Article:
Explained: Why The World’s Biggest Telescope Will Span Two Countries, 131,072 Antennas And 197 Dishes
Are you ready for one of “the great scientific adventures of the coming decades”?
Jamie Carter Forbes;
Construction of the largest and most complex radio telescope network in the world officially began today in what is being described as a “historic moment for radio astronomy.”
Designed to help astronomers answer some of astronomy’s most fundamental questions, the Square Kilometre Array Observatory (SKAO) was today given the go-ahead at its first council meeting at its headquarters at Jodrell Bank, Cheshire in the UK. Jodrell Bank is home to the Lovell Telescope, the world’s third-largest steerable radio telescope.
SKA is going to cost $2.2 billion—and it’s going to change astronomy.
What is radio astronomy?
It’s the study of the sky in radio frequencies. Stars, galaxies and other cosmic phenomena emit —waves of light. Visible light is electromagnetic radiation, and are radio waves, gamma rays, X-rays, and infrared. So to get a full picture of what’s out there astronomers need to use radio telescopes to detect and amplify radio waves from space.
What is the SKA?
A true “mega-science” project for the 21st-century, the SKA is astonishing in its scope. So vast, in fact, that it will see radio receivers installed on two continents and take a decade to construct.
The hardware will be built far from human-made electronics or machines that emit radio waves.
In Karoo in South Africa’s Northern Cape, 197 parabolic radio antennae—better known as “dishes”—will be built, each 50 feet/15 meters in diameter. The South African Radio Astronomy Observatory (SARAO) has already built 64 of them.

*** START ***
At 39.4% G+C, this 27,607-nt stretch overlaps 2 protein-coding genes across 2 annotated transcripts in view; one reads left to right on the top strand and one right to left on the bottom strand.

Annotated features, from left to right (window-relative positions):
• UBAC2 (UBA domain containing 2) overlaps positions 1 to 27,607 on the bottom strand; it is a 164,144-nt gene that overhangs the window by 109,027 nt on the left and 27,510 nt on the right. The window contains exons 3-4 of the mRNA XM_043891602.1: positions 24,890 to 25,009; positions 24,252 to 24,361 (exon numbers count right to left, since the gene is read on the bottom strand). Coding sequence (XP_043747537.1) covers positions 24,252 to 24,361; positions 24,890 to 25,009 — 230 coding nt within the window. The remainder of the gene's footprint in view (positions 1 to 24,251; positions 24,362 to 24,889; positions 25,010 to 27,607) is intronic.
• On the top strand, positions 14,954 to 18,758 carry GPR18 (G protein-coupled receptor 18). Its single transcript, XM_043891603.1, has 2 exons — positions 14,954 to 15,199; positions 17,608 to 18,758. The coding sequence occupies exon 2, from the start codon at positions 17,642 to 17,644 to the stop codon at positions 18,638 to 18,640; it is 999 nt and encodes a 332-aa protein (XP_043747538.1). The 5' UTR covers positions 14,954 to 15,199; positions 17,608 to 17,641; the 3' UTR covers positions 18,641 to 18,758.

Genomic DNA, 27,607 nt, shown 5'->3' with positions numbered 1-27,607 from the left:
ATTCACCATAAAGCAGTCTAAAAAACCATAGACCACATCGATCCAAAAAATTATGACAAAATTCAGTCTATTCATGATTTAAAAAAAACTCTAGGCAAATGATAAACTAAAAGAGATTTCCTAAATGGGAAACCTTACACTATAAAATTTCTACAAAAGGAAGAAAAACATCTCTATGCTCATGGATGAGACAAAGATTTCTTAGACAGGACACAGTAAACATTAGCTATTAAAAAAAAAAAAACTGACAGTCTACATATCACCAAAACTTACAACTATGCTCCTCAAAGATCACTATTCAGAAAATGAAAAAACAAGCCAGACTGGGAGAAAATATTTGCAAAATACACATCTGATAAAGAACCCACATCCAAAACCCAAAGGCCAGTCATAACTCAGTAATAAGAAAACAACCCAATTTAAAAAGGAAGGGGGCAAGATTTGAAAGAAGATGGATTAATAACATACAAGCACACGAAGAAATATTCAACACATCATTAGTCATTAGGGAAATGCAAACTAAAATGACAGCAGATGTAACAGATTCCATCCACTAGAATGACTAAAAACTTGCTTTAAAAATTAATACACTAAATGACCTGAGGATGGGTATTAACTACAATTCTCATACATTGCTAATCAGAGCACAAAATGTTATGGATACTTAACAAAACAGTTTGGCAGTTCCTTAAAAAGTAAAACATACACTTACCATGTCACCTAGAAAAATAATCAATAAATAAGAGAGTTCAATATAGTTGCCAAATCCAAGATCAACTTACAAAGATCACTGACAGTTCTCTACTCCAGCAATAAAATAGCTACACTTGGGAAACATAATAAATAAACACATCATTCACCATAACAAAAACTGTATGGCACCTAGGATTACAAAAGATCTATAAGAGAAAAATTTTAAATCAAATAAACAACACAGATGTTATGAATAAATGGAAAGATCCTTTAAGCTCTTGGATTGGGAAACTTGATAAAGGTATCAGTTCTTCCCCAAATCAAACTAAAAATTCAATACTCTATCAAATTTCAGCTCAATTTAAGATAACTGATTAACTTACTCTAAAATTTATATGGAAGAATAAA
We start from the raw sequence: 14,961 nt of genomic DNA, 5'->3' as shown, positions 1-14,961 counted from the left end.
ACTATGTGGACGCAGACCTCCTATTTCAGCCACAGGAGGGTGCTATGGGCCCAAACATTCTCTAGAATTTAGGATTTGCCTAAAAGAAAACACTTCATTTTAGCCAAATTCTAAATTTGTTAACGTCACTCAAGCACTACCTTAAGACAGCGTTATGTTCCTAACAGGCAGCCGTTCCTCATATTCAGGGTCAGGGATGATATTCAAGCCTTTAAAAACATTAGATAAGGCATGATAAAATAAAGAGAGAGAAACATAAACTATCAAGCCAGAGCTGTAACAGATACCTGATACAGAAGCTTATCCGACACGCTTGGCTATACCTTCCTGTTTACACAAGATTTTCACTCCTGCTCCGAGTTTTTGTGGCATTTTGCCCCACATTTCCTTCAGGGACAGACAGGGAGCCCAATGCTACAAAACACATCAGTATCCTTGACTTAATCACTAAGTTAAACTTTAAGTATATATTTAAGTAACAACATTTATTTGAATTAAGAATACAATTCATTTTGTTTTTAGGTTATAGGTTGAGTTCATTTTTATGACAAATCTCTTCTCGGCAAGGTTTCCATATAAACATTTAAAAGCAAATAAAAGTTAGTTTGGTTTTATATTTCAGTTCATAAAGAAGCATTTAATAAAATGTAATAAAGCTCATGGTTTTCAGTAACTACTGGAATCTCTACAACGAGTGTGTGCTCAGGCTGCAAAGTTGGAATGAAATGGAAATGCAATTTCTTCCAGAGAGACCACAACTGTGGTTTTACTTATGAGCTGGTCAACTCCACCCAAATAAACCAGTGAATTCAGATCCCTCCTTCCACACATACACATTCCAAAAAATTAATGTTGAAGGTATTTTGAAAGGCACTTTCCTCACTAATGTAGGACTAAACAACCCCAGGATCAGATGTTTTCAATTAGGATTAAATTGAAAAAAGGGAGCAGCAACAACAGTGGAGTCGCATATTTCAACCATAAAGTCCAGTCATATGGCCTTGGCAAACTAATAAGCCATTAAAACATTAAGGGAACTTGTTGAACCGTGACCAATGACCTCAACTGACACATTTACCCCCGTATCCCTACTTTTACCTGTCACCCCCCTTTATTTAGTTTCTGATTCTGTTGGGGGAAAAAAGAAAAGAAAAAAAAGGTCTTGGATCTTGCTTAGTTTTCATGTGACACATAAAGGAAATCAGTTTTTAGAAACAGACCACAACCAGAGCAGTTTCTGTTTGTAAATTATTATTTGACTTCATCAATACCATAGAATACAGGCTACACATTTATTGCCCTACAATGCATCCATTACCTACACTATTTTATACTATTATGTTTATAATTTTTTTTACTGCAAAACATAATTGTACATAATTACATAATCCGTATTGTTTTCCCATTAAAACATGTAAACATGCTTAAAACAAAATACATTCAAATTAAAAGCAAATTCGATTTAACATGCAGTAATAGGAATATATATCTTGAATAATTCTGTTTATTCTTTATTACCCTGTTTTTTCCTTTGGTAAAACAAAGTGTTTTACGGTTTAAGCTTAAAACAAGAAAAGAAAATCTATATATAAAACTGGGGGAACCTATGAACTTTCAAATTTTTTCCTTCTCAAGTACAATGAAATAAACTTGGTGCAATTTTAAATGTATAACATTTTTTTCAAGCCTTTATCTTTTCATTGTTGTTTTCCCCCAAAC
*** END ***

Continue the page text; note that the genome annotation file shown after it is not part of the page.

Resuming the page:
Meanwhile, deep in the Western Australian outback at Murchison, a staggering 131,072 6.5 feet/2 meters tall low-frequency aperture array telescopes will be built.
That will create a collecting area spanning two continents allowing the detection of very faint radio signals.
Why not just one massive dish? That’s not practical, so astronomer use something called interferometry—lots of smaller antennas connected by optical fiber to create a “virtual” telescope called an array. The result is greater sensitivity and finer resolution.
How sensitive will SKA be?
The SKA will have a total collecting area of well over one square kilometer—hence the name—making it by far the largest radio telescope array ever constructed.
The SKA will be so sensitive that it would be able to detect an airport radar on a planet tens of lights years away, according to the SKAO.
It’s hoped that the SKA’s sheer size and sensitivity will reveal many more radio galaxies—and revolutionise our understanding of how galaxies evolve.
It’s also hoped that the SKA will be able to map dark energy, find every pulsar in our galaxy and pick-up any signals from intelligent life.
How important is SKA?
“This is a historic moment for radio astronomy”, said Dr. Catherine Cesarsky, appointed first Chair of the SKAO Council. “Behind today’s milestone, there are countries that had the vision to get deeply involved because they saw the wider benefits their participation in SKAO could bring to build an ecosystem of science and technology involving fundamental research, computing, engineering, and skills for the next generation, which are essential in a 21st century digital economy.”
Many countries are financing the SKAO; Australia, Italy, The Netherlands, Portugal, South Africa and the United Kingdom. France, Germany, Spain and Sweden are aspiring members.
“This is one of the mega-science facilities of the 21st century,” said said Prof. Philip Diamond, appointed first Director-General of SKAO. “It is the culmination of many years of work … this is about participating in one of the great scientific adventures of the coming decades.”